The results are nothing short of remarkable. Contraceptive efficacy among participants increased significantly, and abortion rates fell to less than half the regional and national rates, even though the study participants were poorer, less educated, and therefore considered at greater risk than the overall population. The impact on the rate of births among teens was the most pronounced, with pregnancies falling dramatically to a rate of only 6.3 per 1,000, compared to a national average of 34.3 per 1,000.

The study contains a second dramatic finding. A majority of American women overall today use birth control pills or condoms for contraception—both low-cost methods but ones with a high rate of user error or failure. Most women in the CHOICE study, however, opted for longer acting and more reliable methods when cost was not a factor—75 percent selected an IUD or hormonal implant, and the greater efficacy of these methods is what accounts for the dramatic gains in the success rate across the group.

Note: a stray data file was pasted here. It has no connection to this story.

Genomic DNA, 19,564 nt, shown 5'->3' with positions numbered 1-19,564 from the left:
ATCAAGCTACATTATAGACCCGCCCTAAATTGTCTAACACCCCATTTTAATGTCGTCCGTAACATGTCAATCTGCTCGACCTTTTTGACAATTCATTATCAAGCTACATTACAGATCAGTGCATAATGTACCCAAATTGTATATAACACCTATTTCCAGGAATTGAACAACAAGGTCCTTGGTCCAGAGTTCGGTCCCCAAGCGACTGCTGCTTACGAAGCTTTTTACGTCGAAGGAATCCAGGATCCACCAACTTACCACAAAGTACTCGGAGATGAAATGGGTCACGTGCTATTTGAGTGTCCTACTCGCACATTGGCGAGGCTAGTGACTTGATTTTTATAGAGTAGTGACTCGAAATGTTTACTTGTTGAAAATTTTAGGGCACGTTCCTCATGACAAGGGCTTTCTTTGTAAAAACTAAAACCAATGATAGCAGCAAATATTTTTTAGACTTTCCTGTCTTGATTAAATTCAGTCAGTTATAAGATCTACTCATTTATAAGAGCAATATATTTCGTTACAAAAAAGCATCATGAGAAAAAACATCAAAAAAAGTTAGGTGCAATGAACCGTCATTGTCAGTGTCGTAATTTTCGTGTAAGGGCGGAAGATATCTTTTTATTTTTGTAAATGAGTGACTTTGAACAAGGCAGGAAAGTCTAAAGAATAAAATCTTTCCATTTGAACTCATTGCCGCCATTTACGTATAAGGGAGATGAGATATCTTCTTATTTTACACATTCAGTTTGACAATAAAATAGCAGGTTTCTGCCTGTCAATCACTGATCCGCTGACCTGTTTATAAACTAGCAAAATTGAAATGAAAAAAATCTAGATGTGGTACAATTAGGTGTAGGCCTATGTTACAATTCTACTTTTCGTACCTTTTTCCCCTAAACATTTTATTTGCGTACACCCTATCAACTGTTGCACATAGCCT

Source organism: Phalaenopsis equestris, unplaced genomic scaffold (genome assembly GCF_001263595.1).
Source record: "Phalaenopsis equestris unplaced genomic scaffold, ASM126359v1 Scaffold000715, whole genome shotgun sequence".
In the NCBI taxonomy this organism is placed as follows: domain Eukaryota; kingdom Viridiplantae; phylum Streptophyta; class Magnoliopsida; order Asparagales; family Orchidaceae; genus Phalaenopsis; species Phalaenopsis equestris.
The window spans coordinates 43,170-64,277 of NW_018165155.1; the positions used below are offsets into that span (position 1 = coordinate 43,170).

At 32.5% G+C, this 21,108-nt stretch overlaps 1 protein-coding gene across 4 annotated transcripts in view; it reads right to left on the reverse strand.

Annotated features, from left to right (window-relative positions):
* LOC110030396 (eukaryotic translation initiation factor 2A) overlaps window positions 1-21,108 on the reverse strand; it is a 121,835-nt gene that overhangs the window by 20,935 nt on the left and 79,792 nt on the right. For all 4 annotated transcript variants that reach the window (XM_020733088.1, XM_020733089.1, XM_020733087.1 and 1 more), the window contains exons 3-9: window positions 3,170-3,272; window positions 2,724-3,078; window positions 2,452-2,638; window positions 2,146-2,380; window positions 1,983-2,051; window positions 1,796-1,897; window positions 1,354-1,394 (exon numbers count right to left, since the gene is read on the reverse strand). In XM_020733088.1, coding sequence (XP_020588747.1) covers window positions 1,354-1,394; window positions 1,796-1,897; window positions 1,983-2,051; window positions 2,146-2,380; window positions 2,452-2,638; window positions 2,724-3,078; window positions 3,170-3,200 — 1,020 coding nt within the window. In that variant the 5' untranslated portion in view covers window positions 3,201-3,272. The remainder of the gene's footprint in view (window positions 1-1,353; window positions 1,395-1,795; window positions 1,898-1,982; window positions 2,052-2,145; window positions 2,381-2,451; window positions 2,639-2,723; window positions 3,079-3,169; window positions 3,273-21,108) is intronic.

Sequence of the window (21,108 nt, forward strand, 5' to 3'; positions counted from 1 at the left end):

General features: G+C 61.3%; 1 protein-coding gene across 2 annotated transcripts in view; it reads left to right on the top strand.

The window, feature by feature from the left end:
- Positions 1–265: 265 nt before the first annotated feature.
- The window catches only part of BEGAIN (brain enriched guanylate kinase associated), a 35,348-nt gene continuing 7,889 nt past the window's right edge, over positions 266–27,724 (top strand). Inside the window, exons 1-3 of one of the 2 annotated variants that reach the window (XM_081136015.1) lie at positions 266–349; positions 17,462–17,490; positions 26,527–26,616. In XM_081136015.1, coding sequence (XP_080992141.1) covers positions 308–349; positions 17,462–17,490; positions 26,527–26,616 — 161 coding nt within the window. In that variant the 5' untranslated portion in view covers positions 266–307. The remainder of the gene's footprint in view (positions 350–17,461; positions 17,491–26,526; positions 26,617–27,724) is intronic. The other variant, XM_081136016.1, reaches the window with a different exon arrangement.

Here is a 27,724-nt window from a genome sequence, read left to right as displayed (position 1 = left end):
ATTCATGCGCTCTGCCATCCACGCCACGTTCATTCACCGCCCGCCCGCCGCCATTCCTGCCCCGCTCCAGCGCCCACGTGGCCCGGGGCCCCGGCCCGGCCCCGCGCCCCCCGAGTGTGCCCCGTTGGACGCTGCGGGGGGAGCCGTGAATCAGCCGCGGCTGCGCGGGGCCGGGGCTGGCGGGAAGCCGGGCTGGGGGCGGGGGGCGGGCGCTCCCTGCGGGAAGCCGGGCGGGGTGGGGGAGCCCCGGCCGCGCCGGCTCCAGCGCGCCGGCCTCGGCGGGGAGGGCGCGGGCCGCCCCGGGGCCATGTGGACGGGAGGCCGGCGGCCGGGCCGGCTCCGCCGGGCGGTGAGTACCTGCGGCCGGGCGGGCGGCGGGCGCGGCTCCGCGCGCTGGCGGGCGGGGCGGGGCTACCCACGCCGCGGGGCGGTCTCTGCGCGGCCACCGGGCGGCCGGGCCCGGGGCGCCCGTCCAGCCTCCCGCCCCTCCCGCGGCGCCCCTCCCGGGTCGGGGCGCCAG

These are simply stunning outcomes. The study estimates that universal provision of contraception and the promotion of more effective contraceptive methods would result in fewer unintended pregnancies and would lower the number of abortions across the country by 62 to 75 percent every year.

That’s why the matter is so important to how we vote. Who pays for these services, and whether a trusted provider like Planned Parenthood is available to provide them, is exactly what’s at stake in this year’s election.

Unplanned pregnancies disrupt the lives of individual women and their families and levy a significant public health, economic, and social toll. No issue has done more to poison our nation’s politics. Despite a nearly universal desire for contraception, almost half of all U.S. pregnancies, totaling some 2 million each year, remain unintended or mistimed, and 43 percent of those pregnancies end in abortion. The estimated cost to taxpayers is $11 billion a year.